Absence or impaired function of ARMC3 possibly prevents physiological spermatogenesis resulting in morphological aberrations of the spermatozoa. The sperm tails of homozygous bulls were severely disorganized and all spermatozoa were immotile precluding successful fertilization in vivo. Apart from immotile spermatozoa, the bulls were healthy. The morphological aberrations of the spermatozoa are similar to those observed in the Ayrshire cattle breed [1214, 16]. Because Swedish Red cattle are closely related to Ayrshire cattle [28, 29], it is possible that the frameshift mutation in ARMC3 occurred in a common ancestor of the two breeds and that it might also be associated with the sperm tail disorder in Ayrshire cattle. However, the genetic underpinnings of apparently similar phenotypes may be completely different across breeds (e.g., [24, 30, 31]). In any case, it is recommended to survey sequence variants in ARMC3 in bulls with fertility disorders in cattle breeds other than Swedish Red.

To our knowledge, our study reveals for the first time an association of a mutation in ARMC3 with morphological abnormalities of the sperm flagellum. However, deleterious mutations in other genes encoding armadillo repeat-containing proteins have already been shown to compromise sperm motility [8, 32]. In our study, the spermatozoa of bulls that were homozygous for the frameshift mutation in ARMC3 were immotile because of severe flagellar abnormalities. A previous study demonstrated that dysfunction of ARMC4, a paralog to ARMC3, impairs physiological function of the cilia and sperm flagella in humans [33]. Proper function of Gudu, a gene highly homologous to ARMC4, is essential for an undisturbed spermatogenesis in Drosophila melanogaster [34]. Our investigations also evidenced an impaired spermatogenesis in bulls homozygous for the frameshift mutation in ARMC3. Such findings suggest a crucial role of ARMC3 for physiological spermatogenesis.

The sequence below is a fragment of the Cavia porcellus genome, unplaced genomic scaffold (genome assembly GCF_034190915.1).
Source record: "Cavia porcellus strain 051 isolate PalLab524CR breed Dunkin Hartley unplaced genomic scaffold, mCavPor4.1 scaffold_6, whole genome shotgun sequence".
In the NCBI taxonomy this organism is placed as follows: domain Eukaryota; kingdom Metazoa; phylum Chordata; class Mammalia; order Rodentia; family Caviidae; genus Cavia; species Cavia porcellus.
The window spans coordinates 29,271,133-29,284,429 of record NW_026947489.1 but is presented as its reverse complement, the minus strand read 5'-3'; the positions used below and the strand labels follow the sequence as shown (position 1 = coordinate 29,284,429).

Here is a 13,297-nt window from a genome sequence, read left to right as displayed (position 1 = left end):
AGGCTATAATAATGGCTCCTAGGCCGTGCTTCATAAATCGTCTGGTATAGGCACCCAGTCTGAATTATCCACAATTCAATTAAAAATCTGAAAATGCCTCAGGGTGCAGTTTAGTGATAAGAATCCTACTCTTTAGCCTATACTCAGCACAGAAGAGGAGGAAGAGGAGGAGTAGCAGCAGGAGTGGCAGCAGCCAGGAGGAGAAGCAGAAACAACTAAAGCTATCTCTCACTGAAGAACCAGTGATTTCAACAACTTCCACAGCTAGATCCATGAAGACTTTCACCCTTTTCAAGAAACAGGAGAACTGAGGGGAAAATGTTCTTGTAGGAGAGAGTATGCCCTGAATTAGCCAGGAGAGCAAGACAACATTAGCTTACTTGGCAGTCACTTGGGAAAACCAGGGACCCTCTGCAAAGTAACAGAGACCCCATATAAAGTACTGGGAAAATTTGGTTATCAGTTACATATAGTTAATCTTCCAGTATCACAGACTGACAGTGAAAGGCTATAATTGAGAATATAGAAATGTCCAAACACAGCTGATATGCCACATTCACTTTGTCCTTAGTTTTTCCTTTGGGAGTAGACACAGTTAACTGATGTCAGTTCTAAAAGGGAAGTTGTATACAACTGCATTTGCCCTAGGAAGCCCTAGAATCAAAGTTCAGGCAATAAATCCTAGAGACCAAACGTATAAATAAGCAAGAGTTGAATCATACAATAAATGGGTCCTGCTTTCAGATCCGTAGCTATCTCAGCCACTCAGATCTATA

The morphological aberrations of the spermatozoa observed in our study are similar to those observed in Yorkshire boars with a loss of function mutation in SPEF2 [6]. Both defects manifest in immotile spermatozoa precluding fertilization in vivo both in natural service and AI. The phenotypic manifestations of the two defects differ only slightly. Spermatozoa of animals being homozygous for the ARMC3 frameshift mutation mostly lack the midpiece with mitochondria, which is, however, commonly present in spermatozoa of animals homozygous for the SPEF2 mutation [6].

Conclusions

The combination of high-density genotype and whole-genome re-sequencing data revealed a recessively inherited frameshift mutation in bovine ARMC3 that most likely causes a sterilizing tail stump sperm defect in Swedish Red cattle. Our findings suggest that impaired function of ARMC3 compromises spermatogenesis and thereby results in severely disorganized sperm tails, which prevents successful fertilization in vivo. Compared to mutations that manifest in idiopathic male sub- or infertility [21], spermatozoa of affected animals have striking morphological aberrations that facilitate to unambiguously identify homozygous bulls at AI centers. However, our findings facilitate to identify affected young bulls before they are purchased by AI centers using e.g., genotyping assays on customized genotyping arrays.

Methods

Animal ethics statement

All animals were housed at an approved commercial AI center in Örnsro, Sweden. Semen samples were collected by employees of the AI center as part of their regular breeding and reproductive measures in cattle industry. Bulls with the tail stump sperm defect were slaughtered because their semen was not suitable for artificial insemination. The decision to slaughter the bulls was made solely by the owner (i.e., AI center) of the bulls. None of the authors of the present study was involved in the decision to slaughter the bulls. Testicles of an affected bull were collected after slaughter. Consent from the owner of the bulls was obtained to use the semen and tissue samples for this study. No ethical approval was required for this study.